This Week in Cubs History: After a World Series Matchup, Two Storied Franchises Meet 87 Years Later
In today’s edition of This Week in Cubs History we take a look back at June 10, 2005, when the Cubs played the Boston Red Sox at Wrigley Field for the first time since the 1918 World Series. Before we get to that game, let’s look back at the World Series contests.
The Cubs entered the 1918 World Series with a major league-best 84-45 record. They were led by lefties Claude Hendrix who led the National League with 20 wins and Hippo Vaughn who was atop the National League in ERA and strikeouts (1.74 and 148 respectively).
Babe Ruth was the driving force behind the Red Sox. He led the majors with 12 home runs and a team-high batting average of .300. He finished the regular season with a pitching record of 13- 7 in 20 starts, and a 2.22 ERA.
The Cubs and Red Sox both split the first two games. The Red Sox took game one with a 1-0 victory, driven by a complete game shutout by Ruth. The Cubs took game two, 3-1, behind pitcher Lefty Tyler, who tossed a complete game while giving up six hits with two strikeouts. Tyler helped himself out at the plate as well by going 1-for-3 and driving in two of the Cubs three runs.
The Red Sox won game three 2-1 to take a 2-1 series lead. They also took game four after a wild pitch in the 8th broke the tie giving them the 3-2 victory. Game five was a 3-0 Cubs shutout by Vaughn, which earned him his first and only victory of the series. Ultimately, the Red Sox take the series after a 2-1 victory in game six.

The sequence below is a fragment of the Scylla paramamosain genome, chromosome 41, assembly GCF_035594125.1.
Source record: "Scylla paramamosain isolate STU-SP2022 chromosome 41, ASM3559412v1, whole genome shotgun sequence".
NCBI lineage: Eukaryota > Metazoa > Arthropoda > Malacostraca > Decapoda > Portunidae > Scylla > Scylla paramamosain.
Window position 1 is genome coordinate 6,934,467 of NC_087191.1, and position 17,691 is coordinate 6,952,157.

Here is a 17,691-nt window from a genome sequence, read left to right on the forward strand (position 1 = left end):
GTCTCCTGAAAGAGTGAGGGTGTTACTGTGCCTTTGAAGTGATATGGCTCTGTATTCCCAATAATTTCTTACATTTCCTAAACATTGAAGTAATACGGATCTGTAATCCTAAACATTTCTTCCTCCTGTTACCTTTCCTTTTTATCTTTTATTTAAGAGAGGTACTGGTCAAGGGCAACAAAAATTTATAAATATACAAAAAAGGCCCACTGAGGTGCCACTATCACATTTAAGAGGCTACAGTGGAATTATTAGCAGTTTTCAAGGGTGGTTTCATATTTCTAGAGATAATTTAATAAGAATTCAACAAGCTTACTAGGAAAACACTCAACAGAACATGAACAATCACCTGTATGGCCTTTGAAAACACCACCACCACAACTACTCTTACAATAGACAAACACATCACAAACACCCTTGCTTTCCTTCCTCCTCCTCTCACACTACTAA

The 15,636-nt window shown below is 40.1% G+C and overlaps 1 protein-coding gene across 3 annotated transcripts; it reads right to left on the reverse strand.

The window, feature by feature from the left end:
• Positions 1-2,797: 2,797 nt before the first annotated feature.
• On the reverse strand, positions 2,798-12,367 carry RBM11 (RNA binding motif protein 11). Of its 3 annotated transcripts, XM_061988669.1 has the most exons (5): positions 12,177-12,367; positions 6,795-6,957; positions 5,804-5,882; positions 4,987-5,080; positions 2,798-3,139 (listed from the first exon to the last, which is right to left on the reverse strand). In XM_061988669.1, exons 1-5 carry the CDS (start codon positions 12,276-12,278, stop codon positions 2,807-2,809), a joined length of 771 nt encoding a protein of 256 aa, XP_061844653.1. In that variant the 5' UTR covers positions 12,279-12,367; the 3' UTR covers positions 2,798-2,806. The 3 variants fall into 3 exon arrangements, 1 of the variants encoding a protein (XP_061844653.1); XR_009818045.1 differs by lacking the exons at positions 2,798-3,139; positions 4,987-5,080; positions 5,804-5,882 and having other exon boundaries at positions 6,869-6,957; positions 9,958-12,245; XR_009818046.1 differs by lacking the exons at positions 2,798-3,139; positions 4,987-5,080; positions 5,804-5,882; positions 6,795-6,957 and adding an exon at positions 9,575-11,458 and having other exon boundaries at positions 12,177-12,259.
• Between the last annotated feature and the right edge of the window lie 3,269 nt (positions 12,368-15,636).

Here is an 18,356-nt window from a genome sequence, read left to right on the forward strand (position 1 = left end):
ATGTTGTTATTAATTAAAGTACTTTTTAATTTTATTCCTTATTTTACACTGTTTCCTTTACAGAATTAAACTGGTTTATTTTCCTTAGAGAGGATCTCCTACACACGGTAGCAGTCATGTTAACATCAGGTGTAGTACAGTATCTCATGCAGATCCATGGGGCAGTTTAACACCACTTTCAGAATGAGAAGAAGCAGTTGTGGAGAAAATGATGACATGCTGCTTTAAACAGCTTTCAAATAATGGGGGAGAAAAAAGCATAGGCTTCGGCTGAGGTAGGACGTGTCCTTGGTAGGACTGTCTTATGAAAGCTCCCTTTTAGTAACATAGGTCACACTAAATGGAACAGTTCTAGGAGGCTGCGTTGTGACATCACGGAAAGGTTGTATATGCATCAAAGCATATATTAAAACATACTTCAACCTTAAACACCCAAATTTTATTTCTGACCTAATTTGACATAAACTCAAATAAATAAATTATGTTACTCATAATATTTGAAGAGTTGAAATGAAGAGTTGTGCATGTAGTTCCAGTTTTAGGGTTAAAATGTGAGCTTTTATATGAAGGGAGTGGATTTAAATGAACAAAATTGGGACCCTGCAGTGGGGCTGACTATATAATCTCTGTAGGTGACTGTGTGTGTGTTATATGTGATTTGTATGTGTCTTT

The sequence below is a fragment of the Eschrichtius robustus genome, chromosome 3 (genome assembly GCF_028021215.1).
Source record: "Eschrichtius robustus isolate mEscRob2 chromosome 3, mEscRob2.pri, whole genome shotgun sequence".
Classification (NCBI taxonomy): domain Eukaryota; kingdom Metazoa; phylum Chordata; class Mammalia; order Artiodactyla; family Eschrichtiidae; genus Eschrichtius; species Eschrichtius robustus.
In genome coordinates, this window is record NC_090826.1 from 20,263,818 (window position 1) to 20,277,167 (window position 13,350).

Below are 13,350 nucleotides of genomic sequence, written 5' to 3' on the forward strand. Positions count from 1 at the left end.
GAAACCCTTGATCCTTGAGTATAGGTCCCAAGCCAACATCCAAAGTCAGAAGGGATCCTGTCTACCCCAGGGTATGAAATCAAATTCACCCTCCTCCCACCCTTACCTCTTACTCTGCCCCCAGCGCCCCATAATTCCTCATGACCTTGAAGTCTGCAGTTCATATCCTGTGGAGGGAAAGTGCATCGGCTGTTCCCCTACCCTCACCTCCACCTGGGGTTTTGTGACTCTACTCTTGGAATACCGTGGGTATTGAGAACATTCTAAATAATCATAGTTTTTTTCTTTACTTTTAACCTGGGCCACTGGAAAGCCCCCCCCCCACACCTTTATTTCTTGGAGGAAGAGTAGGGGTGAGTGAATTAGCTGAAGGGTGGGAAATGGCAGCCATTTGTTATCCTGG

Fast forward to 2005 when the Red Sox made their first visit to Wrigley in 87 years on June 10. This game would feature Bronson Arroyo and Greg Maddux on the mound. Although this game had little significance in the grand scheme of things, the Cubs won in a 14-6 thrashing of the Red Sox. Aramis Ramirez and Micheal Barrett led the Cubs’ bats, both going 3-for-4. Maddux also got a part of the action by hitting a solo shot in the 6th. The Cubs would go on to win the series 2-1.
The 1918 World Series marked a turning point for both of these clubs. Each organization went on to play in the Fall Classic following the 1918 season, but they both had to wait quite a long time until they were crowned champions once again. Red Sox fans blame a 1920 trade that sent Babe Ruth to the Yankees and the Cubs had the infamous curse of the billy goat. Fortunately, for two of baseball’s most storied franchises, their curses have since been lifted. The Curse of the Bambino ended after 86 years in 2004. While the Curse of the Billy Goat lasted a whopping 108 years, ending in 2016.